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Celotex Corp. v. Catrett

Supreme Court of the United States

April 1, 1986, Argued ; June 25, 1986, Decided

No. 85-198


 [*319]  [***271]  [**2550]    JUSTICE REHNQUIST delivered the opinion of the Court.

 The United States District Court for the District of Columbia granted the motion of petitioner Celotex Corporation for summary judgment against respondent Catrett because the latter was unable to produce evidence in support of her allegation in her wrongful-death complaint that the decedent had been exposed to petitioner's asbestos products.  A divided panel of the Court of Appeals for the District of Columbia Circuit reversed, however, holding that petitioner's failure to support its motion with evidence tending to negate such exposure precluded the entry of summary judgment in its favor. Catrett v. Johns-Manville Sales Corp., 244 U. S. App. D. C. 160, 756 F.2d 181 (1985). This view conflicted with that of the Third Circuit in In re Japanese  [**2551]  Electronic Products, 723 F.2d 238 (1983), rev'd on other grounds sub nom. Matsushita Electric Industrial Co. v. Zenith Radio Corp., 475 U.S. 574 (1986). 2 We granted certiorari to resolve the conflict, 474 U.S. 944 (1985),  [****6]  and now reverse the decision of the District of Columbia Circuit.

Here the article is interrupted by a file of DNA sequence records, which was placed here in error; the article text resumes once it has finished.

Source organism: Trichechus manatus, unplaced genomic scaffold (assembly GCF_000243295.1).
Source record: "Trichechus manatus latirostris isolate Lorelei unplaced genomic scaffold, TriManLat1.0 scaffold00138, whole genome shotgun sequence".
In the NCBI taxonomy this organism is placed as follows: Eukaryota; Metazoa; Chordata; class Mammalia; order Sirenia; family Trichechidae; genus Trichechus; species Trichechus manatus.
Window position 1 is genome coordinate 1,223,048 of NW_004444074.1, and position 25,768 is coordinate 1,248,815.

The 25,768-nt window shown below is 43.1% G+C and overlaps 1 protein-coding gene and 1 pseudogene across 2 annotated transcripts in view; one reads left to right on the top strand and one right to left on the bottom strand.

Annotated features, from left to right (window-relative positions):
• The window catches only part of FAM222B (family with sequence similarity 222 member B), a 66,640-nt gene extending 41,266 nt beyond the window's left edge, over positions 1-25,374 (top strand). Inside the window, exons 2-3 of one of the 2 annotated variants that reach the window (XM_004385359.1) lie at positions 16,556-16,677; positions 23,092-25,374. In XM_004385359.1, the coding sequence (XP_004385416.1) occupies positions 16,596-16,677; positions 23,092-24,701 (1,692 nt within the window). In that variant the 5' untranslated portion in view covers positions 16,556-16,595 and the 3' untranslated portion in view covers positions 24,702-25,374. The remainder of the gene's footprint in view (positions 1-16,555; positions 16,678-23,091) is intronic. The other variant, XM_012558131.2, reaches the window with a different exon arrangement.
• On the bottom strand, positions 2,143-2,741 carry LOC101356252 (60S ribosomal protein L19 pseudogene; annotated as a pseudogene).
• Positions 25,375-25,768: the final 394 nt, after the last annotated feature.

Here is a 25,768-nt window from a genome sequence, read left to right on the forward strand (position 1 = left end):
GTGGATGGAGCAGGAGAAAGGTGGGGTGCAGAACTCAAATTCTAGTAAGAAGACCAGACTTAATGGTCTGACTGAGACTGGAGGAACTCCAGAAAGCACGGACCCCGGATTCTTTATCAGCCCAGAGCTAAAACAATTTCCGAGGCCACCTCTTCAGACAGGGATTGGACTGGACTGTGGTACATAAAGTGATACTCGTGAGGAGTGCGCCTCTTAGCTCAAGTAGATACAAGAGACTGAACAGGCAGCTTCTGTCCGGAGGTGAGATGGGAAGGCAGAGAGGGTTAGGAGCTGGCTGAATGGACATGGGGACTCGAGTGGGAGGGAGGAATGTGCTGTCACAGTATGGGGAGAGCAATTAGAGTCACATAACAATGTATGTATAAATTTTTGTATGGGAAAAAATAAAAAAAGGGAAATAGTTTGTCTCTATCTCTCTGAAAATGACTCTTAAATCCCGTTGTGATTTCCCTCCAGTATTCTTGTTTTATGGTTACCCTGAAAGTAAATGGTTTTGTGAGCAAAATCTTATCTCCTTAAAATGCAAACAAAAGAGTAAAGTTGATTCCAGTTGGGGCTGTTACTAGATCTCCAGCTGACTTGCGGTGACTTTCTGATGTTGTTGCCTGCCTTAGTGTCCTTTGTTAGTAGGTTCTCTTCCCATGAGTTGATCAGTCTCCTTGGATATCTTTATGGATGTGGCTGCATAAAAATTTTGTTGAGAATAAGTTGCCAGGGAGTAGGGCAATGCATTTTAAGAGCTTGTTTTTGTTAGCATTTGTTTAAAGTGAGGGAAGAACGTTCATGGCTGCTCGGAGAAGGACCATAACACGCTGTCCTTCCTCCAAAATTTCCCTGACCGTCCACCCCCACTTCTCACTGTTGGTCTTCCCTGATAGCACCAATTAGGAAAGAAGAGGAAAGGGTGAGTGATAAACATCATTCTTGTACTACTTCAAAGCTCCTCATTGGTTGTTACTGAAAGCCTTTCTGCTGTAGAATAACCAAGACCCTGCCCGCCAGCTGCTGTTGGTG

Respondent commenced this lawsuit in September 1980, alleging that the death in 1979 of her husband, Louis H. Catrett, resulted from his exposure to products containing asbestos manufactured or distributed by 15 named corporations. Respondent's complaint sounded in negligence, breach of warranty, and strict liability. Two of the defendants filed motions challenging the District Court's in personam jurisdiction, and the remaining 13, including petitioner, filed motions for summary judgment. Petitioner's motion, which was first filed in September 1981, argued that summary judgment was proper because respondent had  [***272]  "failed to produce evidence that any [Celotex] product . . . was the proximate cause [****7]  of the injuries alleged within the jurisdictional  [*320]  limits of [the District] Court." In particular, petitioner noted that respondent had failed to identify, in answering interrogatories specifically requesting such information, any witnesses who could testify about the decedent's exposure to petitioner's asbestos products. In response to petitioner's summary judgment motion, respondent then produced three documents which she claimed "demonstrate that there is a genuine material factual dispute" as to whether the decedent had ever been exposed to petitioner's asbestos products. The three documents included a transcript of a deposition of the decedent, a letter from an official of one of the decedent's former employers whom petitioner planned to call as a trial witness, and a letter from an insurance company to respondent's attorney, all tending to establish that the decedent had been exposed to petitioner's asbestos products in Chicago during 1970-1971. Petitioner, in turn, argued that the three documents were inadmissible hearsay and thus could not be considered in opposition to the summary judgment motion.